Over 60 NHS hospitals are reportedly ‘on the brink of financial collapse’ due to the crippling costs of their private finance initiative contracts.

The Health Secretary, Andrew Lansley has said that he has been contacted by 22 health trusts which, according to the Telegraph and Independent, includes Buckinghamshire, West Middlesex, Barts and the London, Oxford Radcliffe, North Bristol, St Helens and Knowsley as well as Portsmouth. The 22 trusts cover some 60 hospitals and 12 million patients.

The trusts are claiming that the increasing costs of the PFI schemes are endangering their ‘clinical and financial stability’ putting patient care at risk.

Under these schemes private investors would finance the building of a public asset such as a school or hospital and retain ownership of it for as long as 35 years during which time the public service repays the cost of building it plus interest and maintenance costs.

PFI was a brain-child of the Tories under John Major and was roundly attacked by Labour at the time. But on gaining power Labour embraced the concept with almost total abandon. It now transpires that the vast majority of the contracts for these schemes have been a massive success….. for the investors. And an unmitigated disaster for the hard pressed tax-payer.

As many, if not all, would have costs built in that follow the RPI, then with inflation at its current rate the costs will of course ratchet up. But not only that the cost of fuel and electricity is rising fast too adding to the overall headache.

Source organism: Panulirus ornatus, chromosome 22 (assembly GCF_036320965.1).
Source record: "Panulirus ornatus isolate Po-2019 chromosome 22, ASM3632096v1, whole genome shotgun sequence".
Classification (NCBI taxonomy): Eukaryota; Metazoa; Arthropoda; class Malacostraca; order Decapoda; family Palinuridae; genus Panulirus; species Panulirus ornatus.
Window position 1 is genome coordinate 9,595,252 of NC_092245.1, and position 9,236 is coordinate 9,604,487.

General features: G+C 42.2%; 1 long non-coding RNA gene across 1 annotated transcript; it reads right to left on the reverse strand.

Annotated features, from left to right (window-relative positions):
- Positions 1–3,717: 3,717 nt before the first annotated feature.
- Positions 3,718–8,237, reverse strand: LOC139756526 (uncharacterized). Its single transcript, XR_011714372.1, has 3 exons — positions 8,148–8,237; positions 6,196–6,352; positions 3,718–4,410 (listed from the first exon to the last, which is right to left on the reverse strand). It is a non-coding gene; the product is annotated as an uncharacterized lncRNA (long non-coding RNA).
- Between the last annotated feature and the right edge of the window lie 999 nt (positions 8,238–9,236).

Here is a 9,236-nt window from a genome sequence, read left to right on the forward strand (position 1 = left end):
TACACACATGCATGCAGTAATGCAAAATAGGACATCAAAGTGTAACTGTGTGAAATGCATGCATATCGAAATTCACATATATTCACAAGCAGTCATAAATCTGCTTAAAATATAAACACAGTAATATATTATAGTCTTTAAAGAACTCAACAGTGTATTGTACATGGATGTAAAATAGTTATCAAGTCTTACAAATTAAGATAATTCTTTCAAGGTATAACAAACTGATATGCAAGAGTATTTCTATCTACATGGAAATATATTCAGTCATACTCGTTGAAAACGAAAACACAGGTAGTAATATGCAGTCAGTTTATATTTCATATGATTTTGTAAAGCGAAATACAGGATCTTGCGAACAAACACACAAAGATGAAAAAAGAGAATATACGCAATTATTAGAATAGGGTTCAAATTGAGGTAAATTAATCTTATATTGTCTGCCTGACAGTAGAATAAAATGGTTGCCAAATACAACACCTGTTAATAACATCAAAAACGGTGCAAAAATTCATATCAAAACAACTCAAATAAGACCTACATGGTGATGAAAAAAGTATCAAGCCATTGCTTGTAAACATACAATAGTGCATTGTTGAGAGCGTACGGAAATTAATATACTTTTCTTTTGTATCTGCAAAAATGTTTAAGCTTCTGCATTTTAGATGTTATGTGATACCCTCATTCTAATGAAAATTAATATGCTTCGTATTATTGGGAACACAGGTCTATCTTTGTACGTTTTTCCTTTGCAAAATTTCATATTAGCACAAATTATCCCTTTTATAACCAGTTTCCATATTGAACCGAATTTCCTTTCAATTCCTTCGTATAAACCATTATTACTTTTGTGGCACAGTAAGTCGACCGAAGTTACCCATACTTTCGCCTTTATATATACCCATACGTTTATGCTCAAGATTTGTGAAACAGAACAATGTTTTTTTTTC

The Conservatives are quick to point the finger at Labour incompetence. Mr Lansley told the Daily Telegraph "Over the last year, we've been working to expose the mess Labour left us with, and the truth is that some hospitals have been landed with PFI deals they simply cannot afford.

"Like the economy, Labour has brought some parts of the NHS to the brink of financial collapse. Tough solutions may be needed for these problems, but we'll help the NHS overcome them. We will not make the sick pay for Labour's debt crisis."

But we are where we are. The government are quick enough to try and change pension contracts and force public sector workers across to the private sector so why not tell the PFI companies that their contracts are going to be re-written?

The government needs to send out a clear message to anyone who wants to do business with them. Play fair!

Otherwise there will always be a queue of chancers and lobbyists in the corridors of power hoping to get a signature that allows them to milk the system.

But one point to bear in mind is that anyone that has benefited from these hospitals during the last few years would say that any money was money well spent.

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